Also, be grateful for all the religious preparation you have received. The Church is growing quickly here, which leads to the problem of having a ward full of recent converts who don't really know what's going on. There's not quite the depth and strength that the sixth ward has. Very few of the members are endowed. Sacrament meeting always starts 15 min. late. One Sunday four cell phones went off during the sacrament. Last Sunday, the Bishop, as he ordained two recent converts as priests and conferred upon them the Aaronic priesthood, also conferred upon them the "keys of that office". Unless I'm mistaken, only the president of the deacons, teachers, priests (the Bishop), and elders quorum have keys in the ward. Anyway, they do great with what they have. They have great faith and make great sacrifices; it's just that they don't have the same LDS tradition that we have in the US.
Be grateful for the spiritual preparation you received at home. All those early morning scripture studies, FHE, etc. make a difference. You guys will be far more prepared than most other missionaries because of how much Mom and Dad have done to prepare you. So thanks Mom and Dad. One thing you should do on every Sunday or for FHE is to watch the District on BYU TV (they have all the episodes on their website.) It's hardly a perfect representation of missionary work, especially missionary work here. We often watch the district (seasons one and two, including a bunch of material not in the TV version) as part of companionship study and laugh about how different it is or how funny it would be if they film season three here.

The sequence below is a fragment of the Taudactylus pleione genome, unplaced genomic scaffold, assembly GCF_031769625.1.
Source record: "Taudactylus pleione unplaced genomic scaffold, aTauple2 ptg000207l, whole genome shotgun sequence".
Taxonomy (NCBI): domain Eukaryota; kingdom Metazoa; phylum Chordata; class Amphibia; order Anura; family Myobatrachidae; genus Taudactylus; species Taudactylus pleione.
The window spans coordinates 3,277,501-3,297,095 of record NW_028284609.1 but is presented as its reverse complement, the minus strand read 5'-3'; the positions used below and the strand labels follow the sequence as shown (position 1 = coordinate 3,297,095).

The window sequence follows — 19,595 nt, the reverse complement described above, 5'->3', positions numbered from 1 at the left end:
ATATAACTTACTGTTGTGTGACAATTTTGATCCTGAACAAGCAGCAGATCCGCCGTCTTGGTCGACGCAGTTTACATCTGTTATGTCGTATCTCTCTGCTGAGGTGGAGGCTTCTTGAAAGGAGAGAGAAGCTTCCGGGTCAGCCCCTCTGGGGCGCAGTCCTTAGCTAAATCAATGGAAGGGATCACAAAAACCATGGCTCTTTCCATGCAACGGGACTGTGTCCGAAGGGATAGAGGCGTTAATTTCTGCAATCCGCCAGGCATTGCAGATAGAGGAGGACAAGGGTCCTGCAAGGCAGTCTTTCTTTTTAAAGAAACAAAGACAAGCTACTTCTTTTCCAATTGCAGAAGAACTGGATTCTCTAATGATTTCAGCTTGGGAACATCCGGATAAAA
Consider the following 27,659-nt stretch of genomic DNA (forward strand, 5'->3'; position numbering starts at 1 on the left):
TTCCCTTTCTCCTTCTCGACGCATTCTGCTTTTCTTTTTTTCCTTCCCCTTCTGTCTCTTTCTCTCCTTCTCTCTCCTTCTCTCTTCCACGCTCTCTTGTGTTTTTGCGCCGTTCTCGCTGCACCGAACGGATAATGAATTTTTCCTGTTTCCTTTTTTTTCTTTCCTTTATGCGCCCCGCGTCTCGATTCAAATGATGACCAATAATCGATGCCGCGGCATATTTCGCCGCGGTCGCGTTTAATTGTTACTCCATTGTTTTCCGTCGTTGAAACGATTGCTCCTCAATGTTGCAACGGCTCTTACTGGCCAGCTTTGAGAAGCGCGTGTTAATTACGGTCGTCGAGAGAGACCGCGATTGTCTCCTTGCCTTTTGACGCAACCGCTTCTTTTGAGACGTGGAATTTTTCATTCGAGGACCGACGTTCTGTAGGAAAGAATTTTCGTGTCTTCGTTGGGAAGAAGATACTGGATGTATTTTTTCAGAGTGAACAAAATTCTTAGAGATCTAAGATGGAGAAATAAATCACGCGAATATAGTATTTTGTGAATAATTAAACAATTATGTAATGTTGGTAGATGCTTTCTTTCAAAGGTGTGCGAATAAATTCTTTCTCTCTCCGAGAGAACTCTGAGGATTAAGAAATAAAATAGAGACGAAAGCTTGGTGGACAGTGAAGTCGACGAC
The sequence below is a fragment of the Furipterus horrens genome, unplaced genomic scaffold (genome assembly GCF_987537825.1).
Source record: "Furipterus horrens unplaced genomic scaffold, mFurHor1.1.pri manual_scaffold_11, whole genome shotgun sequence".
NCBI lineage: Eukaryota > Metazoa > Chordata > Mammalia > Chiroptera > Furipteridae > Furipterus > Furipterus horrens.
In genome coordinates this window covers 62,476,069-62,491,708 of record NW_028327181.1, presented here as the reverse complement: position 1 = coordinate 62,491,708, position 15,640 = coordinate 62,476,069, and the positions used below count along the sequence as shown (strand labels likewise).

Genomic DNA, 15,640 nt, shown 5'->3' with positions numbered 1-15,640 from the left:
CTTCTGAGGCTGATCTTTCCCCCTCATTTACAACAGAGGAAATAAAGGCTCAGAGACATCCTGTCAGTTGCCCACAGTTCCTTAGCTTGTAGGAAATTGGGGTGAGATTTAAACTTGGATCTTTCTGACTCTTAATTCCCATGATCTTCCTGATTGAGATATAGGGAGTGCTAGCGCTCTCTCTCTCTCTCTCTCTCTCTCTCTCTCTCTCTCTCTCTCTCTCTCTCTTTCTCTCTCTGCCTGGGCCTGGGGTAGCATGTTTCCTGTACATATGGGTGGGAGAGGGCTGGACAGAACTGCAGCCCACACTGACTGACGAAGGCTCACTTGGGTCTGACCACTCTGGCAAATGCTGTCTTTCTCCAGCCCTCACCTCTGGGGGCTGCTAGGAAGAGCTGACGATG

I hope you are all doing well and are sharing the gospel.
Elder Josh Cannon
[Now Josh's weekly update]
Tuesday, November 26
Ok, I don't have a lot of time to write today, but that's because I spent a good chunk of time sending pictures. I hope that's ok. Anyway, a few updates about what's going on here in San Jose, Villa Nueva. Last Tuesday we had some of the best lessons of my mission. In the morning we went to a second visit we had scheduled only to find out that the person had moved. We taught the first lesson to the family that had just moved in. At first they just seemed like a pretty normal pilas family, but at the end of the lesson they started saying "we haven't really felt comfortable in our church and had been praying for God to show them the way. Then you showed up, so..." Basically, it was the first time I had been told by an investigator that our arrival was a direct specific answer to their prayer. Pretty cool. Glad we followed that inspiration.